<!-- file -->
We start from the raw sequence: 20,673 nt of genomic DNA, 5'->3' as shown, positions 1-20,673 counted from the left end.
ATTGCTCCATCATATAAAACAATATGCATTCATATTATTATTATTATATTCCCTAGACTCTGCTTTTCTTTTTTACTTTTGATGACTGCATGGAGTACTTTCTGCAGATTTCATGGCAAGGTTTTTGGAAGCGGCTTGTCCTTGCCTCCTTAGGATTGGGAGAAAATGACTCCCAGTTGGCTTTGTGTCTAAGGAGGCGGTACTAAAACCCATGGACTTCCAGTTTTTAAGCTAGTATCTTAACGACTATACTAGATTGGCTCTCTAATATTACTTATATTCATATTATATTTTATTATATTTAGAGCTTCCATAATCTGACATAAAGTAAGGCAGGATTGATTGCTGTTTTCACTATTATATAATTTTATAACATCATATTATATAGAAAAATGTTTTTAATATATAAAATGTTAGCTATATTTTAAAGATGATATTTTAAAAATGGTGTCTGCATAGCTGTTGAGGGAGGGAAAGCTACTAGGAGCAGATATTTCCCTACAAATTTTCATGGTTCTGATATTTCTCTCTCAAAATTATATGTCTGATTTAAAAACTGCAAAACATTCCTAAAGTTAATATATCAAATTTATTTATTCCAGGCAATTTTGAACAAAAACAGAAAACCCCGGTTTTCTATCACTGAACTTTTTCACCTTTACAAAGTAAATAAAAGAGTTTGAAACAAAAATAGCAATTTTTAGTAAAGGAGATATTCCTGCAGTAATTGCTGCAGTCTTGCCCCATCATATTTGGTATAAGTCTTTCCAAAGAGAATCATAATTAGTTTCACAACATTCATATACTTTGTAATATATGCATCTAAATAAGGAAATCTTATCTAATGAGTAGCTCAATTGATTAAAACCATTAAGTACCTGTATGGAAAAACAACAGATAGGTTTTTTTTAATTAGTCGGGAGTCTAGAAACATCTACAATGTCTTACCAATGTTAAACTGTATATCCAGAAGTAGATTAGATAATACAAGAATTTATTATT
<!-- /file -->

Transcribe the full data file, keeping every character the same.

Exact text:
We start from the raw sequence: 20,673 nt of genomic DNA, 5'->3' as shown, positions 1-20,673 counted from the left end.
ATTGCTCCATCATATAAAACAATATGCATTCATATTATTATTATTATATTCCCTAGACTCTGCTTTTCTTTTTTACTTTTGATGACTGCATGGAGTACTTTCTGCAGATTTCATGGCAAGGTTTTTGGAAGCGGCTTGTCCTTGCCTCCTTAGGATTGGGAGAAAATGACTCCCAGTTGGCTTTGTGTCTAAGGAGGCGGTACTAAAACCCATGGACTTCCAGTTTTTAAGCTAGTATCTTAACGACTATACTAGATTGGCTCTCTAATATTACTTATATTCATATTATATTTTATTATATTTAGAGCTTCCATAATCTGACATAAAGTAAGGCAGGATTGATTGCTGTTTTCACTATTATATAATTTTATAACATCATATTATATAGAAAAATGTTTTTAATATATAAAATGTTAGCTATATTTTAAAGATGATATTTTAAAAATGGTGTCTGCATAGCTGTTGAGGGAGGGAAAGCTACTAGGAGCAGATATTTCCCTACAAATTTTCATGGTTCTGATATTTCTCTCTCAAAATTATATGTCTGATTTAAAAACTGCAAAACATTCCTAAAGTTAATATATCAAATTTATTTATTCCAGGCAATTTTGAACAAAAACAGAAAACCCCGGTTTTCTATCACTGAACTTTTTCACCTTTACAAAGTAAATAAAAGAGTTTGAAACAAAAATAGCAATTTTTAGTAAAGGAGATATTCCTGCAGTAATTGCTGCAGTCTTGCCCCATCATATTTGGTATAAGTCTTTCCAAAGAGAATCATAATTAGTTTCACAACATTCATATACTTTGTAATATATGCATCTAAATAAGGAAATCTTATCTAATGAGTAGCTCAATTGATTAAAACCATTAAGTACCTGTATGGAAAAACAACAGATAGGTTTTTTTTAATTAGTCGGGAGTCTAGAAACATCTACAATGTCTTACCAATGTTAAACTGTATATCCAGAAGTAGATTAGATAATACAAGAATTTATTATT